Leveling the Field for Everyone
Amy Kennedy didn’t set out to be a role model … or a construction worker. Unlike a lot of her peers, Amy had never been exposed to construction and hadn’t considered it as a career until it was time for college.
To speak with the passionate project executive today, it’s hard to believe there was a time when Amy wasn’t sure what she wanted to do. All she knew was what she didn’t want to do – sit behind a desk doing the same thing every day.
Amy’s mom also recognized her daughter needed a more hands-on career. At her mom’s suggestion,
Amy spent a day shadowing a family friend who owned a construction business, just to see if it sparked any interest.
That one day’s experience was all it took to ignite a passion that’s been burning ever since. But as Amy recalls, it did take some explaining at the time. “I’d never talked about construction so when I applied to study at Clemson University my friends were really surprised. It took them a while to understand what construction management was and why I would choose a program that had 8am classes.”
There were only a handful of other women in Amy’s classes, but she never saw it as an issue or cause for concern. Amy had discovered the career path for her, and she was determined to see it through – even if it meant she had to sacrifice the college tradition of sleeping in.
The gender imbalance in Amy’s college program was a good indicator for the conditions she would experience in the field. When she entered the workforce as a young project engineer for Balfour Beatty, Amy was one of very few women working in the field.
This meant there weren’t any female leaders for Amy to look up to as she rose through the ranks, but she had something just as powerful: a will to achieve and male leaders who believed in the power of inclusion.
As Amy explains: “I was determined to be the best I could be, and I always had really strong male mentors who made sure I was learning, improving and being respected at all times. If they heard any inappropriate comments or behaviors, they’d call it out immediately, so I never felt alone. I was completely supported.”
The level of support and inclusion demonstrated by her mentors is a big part of why she is proud to have stayed with Balfour Beatty for almost 20 years and counting. It’s also a major factor that helped shape her into the leader she is today. That is, a widely-respected, inclusive leader who is passionate in ensuring everyone experiences the same successes she has enjoyed throughout her career with Balfour Beatty.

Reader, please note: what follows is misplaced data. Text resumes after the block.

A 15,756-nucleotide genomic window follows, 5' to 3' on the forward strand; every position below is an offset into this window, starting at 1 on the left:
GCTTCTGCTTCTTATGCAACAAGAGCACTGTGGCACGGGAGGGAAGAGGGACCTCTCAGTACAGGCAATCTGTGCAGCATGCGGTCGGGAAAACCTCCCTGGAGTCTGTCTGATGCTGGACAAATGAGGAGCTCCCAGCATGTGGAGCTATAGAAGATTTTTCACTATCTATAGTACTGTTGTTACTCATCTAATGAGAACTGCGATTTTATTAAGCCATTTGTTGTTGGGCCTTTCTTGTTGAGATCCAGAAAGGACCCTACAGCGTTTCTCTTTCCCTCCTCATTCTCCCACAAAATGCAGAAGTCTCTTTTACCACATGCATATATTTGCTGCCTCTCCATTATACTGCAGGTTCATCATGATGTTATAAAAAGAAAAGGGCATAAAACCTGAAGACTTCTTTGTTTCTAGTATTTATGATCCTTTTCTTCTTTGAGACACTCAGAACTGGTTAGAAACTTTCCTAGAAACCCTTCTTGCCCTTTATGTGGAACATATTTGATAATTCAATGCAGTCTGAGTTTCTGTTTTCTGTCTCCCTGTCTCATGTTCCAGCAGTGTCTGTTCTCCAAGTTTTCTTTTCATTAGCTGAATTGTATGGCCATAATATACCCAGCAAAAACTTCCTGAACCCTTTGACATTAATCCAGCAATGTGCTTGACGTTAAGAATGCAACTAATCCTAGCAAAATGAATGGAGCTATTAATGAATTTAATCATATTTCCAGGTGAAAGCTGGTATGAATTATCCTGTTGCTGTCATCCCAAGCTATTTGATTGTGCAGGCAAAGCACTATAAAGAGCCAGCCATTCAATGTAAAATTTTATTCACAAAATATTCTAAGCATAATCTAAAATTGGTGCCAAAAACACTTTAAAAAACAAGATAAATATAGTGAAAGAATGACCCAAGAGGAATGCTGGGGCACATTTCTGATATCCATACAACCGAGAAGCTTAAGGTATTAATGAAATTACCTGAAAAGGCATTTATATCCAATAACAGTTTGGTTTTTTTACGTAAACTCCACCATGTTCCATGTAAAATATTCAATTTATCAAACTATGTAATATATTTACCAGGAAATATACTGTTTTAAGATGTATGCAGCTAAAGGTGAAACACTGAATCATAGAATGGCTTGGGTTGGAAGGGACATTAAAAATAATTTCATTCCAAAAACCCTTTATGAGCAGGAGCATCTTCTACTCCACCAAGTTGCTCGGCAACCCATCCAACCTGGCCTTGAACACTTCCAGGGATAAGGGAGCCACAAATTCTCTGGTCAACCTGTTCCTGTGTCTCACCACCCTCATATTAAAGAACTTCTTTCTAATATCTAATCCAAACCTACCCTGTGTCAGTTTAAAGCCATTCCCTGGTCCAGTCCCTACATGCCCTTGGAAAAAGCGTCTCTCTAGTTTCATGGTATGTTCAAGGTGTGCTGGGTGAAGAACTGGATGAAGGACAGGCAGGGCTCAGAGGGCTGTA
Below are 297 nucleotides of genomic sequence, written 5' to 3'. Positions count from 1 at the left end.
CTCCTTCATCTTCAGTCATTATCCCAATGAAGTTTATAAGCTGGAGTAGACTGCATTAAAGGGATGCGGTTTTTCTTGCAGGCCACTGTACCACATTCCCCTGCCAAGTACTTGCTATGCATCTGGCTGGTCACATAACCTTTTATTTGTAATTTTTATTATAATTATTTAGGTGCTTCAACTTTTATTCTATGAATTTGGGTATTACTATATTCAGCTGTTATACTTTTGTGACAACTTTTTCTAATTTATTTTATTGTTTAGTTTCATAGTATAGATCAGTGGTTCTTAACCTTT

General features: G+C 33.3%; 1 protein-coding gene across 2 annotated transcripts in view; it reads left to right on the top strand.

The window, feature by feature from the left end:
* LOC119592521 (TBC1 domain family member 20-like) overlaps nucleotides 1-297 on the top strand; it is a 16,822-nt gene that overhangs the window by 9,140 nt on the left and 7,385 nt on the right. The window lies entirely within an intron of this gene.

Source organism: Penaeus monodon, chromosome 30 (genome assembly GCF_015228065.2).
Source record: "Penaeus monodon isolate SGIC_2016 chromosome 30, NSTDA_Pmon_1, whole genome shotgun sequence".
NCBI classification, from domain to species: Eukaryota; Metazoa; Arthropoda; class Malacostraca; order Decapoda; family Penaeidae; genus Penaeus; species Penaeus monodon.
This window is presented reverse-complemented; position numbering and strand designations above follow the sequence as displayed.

There’s no doubt that Amy has become a role model for women in construction, but true to her inclusive form, she sees herself as a role model for anyone who needs or wants a supporter – male or female, older or younger.
As Amy explains: “I’m not exclusive about who I take under my wing. More women are joining the field these days and I’ll always make myself available to them as a mentor, but I think as leaders we need to be equally supportive of anyone who needs or wants some support. We’re all professionals and we all have something to learn and share. Men can learn from women and vice versa. Things like gender and age don’t matter, it’s your knowledge and experience that counts.”
Amy’s willingness to help others learn and grow is well-documented – and it’s not just limited to her project teammates, either. Amy recently shared an online video outlining her best practices for working with gypcrete (check it out here). It’s just one example of how the self-described “sponge for learning” will go out of her way to ensure everyone can benefit from the same expertise that she has.
For Amy, every day is another opportunity – a chance to learn, a chance to grow and a chance to lift someone else up. In her mind this is all just part of the job that she loves, but for those of us who have been inspired or mentored by Amy, she’s doing much more than that.
Through her work and her example, Amy is a role model leveling the field, for everyone.